I recently had the pleasure of joining one of our fantastic staff, Jess Lill, on a farm visit that highlighted just how the CCMA works with farmers in our region to help them to look after their land and run successful enterprises.
The farmers that we visited had heard about the potential for offsets to pay for environmental protection on their property. They were keen to understand this possible new source of income and to know if they had native vegetation on their property that might be suitable for offsets.
After they had contacted two commercial organisations about offsets and had come away more confused than when they started a neighbouring farmer suggested that they contact the CCMA because “they’re really helpful.” And so they rang the CCMA and Jess arranged to go out to their property and have a look with them and chat about what they have and what options might be available.
When I arrived, Jess was down in the shearing shed where the farmers were finishing off some crutching. We hopped into their ute and they told us their story as they drove us to see a couple of locations on their farm.
Jess spent the next hour or so helping the farmers to identify the native plants on their property and providing advice on the quality of the vegetation that they had. It was in winter and so nothing was in flower, making definitive identification hard but Jess offered to come back in spring when the plants would be in flower and easier to identify and left them with a bundle of CCMA field guides on plants and animals of the Victorian Volcanic Plains (thanks to the Victorian and Australian Government programs that funded these).
Jess also provided advice on the best way to manage the native vegetation to keep it healthy. And no, that didn’t mean locking it up and not using it because grazing at the right time of year and the right intensity would stop the grasses from swamping the flowers and herbs. Jess also talked with the farmers about the various options that might be available to them to get support to look after the vegetation. This included using covenants as part of an offset program and Jess provided them with the contact details of the local Trust for Nature office who could help with that. And she told them about the types of grants programs that the CCMA offers; we don’t have a suitable program on the cards at the moment but Jess committed to contact the farmers when we were running the next suitable grants program or similar.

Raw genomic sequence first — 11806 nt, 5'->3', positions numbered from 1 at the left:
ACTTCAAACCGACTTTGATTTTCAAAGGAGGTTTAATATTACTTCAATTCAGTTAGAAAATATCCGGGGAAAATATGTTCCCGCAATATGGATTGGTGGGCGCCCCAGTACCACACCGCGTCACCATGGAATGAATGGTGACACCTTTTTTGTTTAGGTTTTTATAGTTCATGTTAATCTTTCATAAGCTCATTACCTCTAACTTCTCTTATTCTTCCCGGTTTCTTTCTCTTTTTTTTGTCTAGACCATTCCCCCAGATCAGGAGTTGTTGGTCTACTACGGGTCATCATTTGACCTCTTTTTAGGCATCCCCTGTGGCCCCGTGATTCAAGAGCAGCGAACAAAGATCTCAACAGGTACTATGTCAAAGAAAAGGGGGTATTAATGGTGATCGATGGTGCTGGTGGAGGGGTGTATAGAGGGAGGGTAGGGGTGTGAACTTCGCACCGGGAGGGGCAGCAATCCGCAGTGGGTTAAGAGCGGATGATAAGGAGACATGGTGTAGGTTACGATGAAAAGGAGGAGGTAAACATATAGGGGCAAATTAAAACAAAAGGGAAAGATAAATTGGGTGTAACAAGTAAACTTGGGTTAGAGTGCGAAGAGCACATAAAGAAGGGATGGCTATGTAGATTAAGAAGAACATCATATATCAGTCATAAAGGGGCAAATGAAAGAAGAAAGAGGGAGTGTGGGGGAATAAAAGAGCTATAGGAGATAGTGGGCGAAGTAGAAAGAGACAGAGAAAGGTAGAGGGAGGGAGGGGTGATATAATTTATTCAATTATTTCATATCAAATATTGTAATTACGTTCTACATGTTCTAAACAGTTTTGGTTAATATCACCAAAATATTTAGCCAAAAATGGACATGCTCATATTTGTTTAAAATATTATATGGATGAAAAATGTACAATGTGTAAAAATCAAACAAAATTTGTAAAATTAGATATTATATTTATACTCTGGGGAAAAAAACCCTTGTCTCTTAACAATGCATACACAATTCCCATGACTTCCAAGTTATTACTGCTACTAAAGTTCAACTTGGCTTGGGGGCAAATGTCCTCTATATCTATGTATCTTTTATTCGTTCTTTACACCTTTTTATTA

At the end of the visit:
- The farmers were much more aware of what native vegetation they had on their property and very excited about it;
- The farmers were more motivated to look after the special vegetation they have (there is only less than 3% of the original Victorian Volcanic Plains vegetation left and they have some nice examples of that);
- The farmers had a better understanding of how offsets work, who they could talk to if they wanted to pursue that and also what other support programs might be available;
- Jess and I had heard wonderful stories of brolgas breeding on the farm;
- I’d seen one of our great staff work incredibly professionally and respectfully with a couple of farmers, showing great understanding for their business and their interests; and
- A strong positive relationship had been started between the CCMA and some farmers we’d never had contact with before (and thanks to the neighbor for recommending us).
The total cost to the farmers? Absolutely nothing.
So what can we help you with?
-Graham Phelps, CEO Corangamite CMA